Oh just shut up Kweli

http://www.allhiphop.com/stories/editorial/archive/2010/06/10/22262244.aspx

Kweli goes in on the whole Slim Thug situation here and to be honest I couln’t even be bothered to read all of it so I just skim read it this isn’t the first time Kweli had an opinion on rappers being criticised remember when he defended Jay Z and Kanye West when people said they were illuminati (which they fucking are).

Just shut up Kweli no one gives a fuck what you think Slim Thug is a grown ass man I know it’s hard to fathom that when he has a name like Slim Thug but he is and he’s older enough to know that what he said was some pure ignorant shit like something out of an episode of Boondocks (uncle rukus no relation).

Don’t  feel the need to defend this idiot because he represents hip hop. All this guy represents to me is stupidity, another wack rapper with a big chain who thinks he is more important than he is talking about shit he had absolutely no idea about. Don’t be surprised either if he’s just stirring up controversy for this next album that’s how desperate these faggots are now they know their 15 minutes is about to be up in a minute and they are trying to survive the only way they can.

So Kweli just shut the fuck up have a coke and smile and be on your merry way nothing to see here.

This woman Jennifer McLune wrote in her article “Hip Hop’s Betrayal of Black Women” that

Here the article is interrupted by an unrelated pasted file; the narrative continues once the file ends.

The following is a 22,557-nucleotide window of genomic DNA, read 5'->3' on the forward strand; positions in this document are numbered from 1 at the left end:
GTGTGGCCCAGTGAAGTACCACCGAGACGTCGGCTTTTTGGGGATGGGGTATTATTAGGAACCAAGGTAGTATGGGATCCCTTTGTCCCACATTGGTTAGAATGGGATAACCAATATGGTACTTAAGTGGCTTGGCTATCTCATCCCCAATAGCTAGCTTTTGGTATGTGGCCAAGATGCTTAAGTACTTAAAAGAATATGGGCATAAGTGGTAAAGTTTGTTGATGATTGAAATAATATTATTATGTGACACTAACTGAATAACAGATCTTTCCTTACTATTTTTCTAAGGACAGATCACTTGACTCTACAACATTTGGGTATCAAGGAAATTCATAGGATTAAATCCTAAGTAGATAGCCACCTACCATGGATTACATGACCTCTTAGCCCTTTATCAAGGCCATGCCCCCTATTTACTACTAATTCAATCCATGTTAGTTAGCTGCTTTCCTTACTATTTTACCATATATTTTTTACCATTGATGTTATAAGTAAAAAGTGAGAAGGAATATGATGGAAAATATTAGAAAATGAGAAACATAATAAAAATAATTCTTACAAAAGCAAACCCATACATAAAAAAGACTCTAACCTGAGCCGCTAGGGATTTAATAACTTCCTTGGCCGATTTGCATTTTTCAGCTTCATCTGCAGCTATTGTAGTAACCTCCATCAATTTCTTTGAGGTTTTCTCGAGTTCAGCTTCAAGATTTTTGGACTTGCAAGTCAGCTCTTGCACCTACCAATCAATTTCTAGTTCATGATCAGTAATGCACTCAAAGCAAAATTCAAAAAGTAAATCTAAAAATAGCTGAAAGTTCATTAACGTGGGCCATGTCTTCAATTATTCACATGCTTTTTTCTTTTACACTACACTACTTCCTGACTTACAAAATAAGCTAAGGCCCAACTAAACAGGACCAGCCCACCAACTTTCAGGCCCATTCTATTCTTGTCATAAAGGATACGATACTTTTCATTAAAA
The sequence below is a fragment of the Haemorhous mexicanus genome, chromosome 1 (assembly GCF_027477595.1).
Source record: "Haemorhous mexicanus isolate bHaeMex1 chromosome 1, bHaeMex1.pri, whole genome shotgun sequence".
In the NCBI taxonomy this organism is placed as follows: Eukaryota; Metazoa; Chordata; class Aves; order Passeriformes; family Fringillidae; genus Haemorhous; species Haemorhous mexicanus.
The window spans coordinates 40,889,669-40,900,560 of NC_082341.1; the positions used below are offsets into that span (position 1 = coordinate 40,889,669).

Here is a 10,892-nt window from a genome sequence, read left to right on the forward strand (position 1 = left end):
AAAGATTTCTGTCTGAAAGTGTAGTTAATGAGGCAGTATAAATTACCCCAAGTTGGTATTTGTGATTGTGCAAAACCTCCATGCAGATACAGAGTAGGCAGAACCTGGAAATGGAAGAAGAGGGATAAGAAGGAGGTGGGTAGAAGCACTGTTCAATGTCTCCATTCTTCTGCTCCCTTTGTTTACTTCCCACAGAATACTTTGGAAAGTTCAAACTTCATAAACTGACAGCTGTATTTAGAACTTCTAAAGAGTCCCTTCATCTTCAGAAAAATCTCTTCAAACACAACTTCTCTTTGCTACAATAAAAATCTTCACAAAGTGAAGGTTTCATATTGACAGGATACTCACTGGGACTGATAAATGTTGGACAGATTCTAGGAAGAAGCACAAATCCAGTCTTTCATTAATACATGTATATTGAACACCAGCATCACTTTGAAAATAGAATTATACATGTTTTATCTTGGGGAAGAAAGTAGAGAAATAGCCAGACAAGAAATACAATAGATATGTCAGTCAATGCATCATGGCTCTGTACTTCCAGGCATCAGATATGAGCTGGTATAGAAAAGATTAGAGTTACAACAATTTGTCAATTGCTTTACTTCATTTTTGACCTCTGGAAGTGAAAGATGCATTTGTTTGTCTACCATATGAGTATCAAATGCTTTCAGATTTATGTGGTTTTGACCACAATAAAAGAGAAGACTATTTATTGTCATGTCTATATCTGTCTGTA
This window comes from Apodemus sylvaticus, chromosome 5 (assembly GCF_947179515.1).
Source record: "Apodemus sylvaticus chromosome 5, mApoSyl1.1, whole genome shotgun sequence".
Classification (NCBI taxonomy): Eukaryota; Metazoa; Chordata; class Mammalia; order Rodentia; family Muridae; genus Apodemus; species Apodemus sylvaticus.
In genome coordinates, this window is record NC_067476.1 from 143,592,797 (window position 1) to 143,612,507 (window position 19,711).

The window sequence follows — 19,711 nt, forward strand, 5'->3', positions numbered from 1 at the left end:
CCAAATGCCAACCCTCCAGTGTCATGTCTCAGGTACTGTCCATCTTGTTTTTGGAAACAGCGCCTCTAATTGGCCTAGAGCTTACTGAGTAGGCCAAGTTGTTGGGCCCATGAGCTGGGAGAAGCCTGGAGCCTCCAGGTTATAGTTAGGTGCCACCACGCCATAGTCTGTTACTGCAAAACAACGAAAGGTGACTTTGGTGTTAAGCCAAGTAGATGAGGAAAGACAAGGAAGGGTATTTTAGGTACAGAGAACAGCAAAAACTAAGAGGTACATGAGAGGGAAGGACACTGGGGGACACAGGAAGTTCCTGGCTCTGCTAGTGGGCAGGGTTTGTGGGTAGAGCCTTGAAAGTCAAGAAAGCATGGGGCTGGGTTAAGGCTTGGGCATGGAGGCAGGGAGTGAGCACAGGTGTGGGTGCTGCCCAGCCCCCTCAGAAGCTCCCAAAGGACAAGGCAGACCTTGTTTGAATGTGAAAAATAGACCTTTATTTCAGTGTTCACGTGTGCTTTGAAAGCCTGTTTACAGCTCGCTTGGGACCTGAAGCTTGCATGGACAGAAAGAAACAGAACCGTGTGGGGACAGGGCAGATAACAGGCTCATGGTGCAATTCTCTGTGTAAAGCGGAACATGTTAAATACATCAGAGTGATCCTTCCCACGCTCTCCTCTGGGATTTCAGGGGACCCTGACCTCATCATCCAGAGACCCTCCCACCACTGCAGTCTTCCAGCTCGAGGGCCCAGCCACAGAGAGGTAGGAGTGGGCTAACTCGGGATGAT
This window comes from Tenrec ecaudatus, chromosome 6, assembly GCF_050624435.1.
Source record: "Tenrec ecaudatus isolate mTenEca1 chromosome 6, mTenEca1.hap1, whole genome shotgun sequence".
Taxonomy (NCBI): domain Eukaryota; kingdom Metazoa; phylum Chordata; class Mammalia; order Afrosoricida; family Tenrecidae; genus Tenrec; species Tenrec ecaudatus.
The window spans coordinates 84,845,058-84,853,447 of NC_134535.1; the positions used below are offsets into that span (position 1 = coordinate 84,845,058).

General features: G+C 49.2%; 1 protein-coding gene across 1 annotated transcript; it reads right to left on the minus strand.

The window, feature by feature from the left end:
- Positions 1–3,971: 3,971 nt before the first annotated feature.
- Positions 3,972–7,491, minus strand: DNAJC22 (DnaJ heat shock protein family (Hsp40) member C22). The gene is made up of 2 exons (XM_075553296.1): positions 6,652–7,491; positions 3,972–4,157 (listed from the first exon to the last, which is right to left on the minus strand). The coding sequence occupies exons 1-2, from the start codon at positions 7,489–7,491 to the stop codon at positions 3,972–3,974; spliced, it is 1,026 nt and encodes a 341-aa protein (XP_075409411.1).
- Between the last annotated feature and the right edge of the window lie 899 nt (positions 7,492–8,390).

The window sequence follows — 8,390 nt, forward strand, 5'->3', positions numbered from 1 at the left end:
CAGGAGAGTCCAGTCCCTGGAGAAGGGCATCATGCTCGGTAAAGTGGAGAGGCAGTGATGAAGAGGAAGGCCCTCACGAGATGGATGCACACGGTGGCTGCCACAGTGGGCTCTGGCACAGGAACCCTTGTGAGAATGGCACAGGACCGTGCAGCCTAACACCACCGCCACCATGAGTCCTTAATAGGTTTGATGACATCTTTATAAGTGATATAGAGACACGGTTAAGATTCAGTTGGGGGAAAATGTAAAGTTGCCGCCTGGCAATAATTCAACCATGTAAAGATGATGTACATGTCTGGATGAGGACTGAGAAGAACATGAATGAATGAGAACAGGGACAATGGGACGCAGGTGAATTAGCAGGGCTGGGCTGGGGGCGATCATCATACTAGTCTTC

The most well-known artists who represent an underground and conscious force in hip-hop like Common, The Roots, Talib Kweli and others remain inconsistent, apologetic and even eager to join the mainstream player’s club. Even though fans like me support them because of their moments of decency toward women, they often want to remain on the fence by either playing down their consciousness, or by offering props to misogynistic rappers. Most so-called conscious artists appear to care more about their own acceptance by mainstream artists than wanting to make positive changes in the culture.

Hip-hop artists like Talib Kweli and Common market themselves as conscious alternatives, yet they remain passive in the face of unrelenting woman-hating bravado from mainstream artists. They are willing to lament in abstract terms the state of hip-hop, but refuse to name names unless it’s to reassure their mainstream brethren that they have nothing but love for their music.

I think she might be right on the money.

Also I remember this piece a while back written by someone who just calls herself “Revolution Mary” entitled “Don’t Let the Name Fool you: Misogyny in Conscious Rap here’s what she had to say about a show that she saw Kweli perform at.

I tried to regroup from the disappointing I love myself and hip hop buzz-kill that Sly Boogie induced. I was sure that Talib Kweli would bring that old feeling back. He’ll make it so I can regain that I love myself and hip hop high I had just a few hours earlier. I thought to myself, I can count on Kweli to remind everyone that we women are Beautiful, like he and MJB said. He’ll tell those other MCs to respect this Brown Skin Lady. Yeah, I thought, my boy Talib will bring it back to Love, not the love, which everybody hides behind, saying they do it for the love, which implies the love of the culture, the music, or the love of hip hop. No, Talib will bring it back to plain ole love. Love shared between people, for each other, and for ourselves. Kweli will bring it back and end the show by restoring that feel-good vibe—the I love myself and hip hop feeling that’s so hard for me to hold on to these days.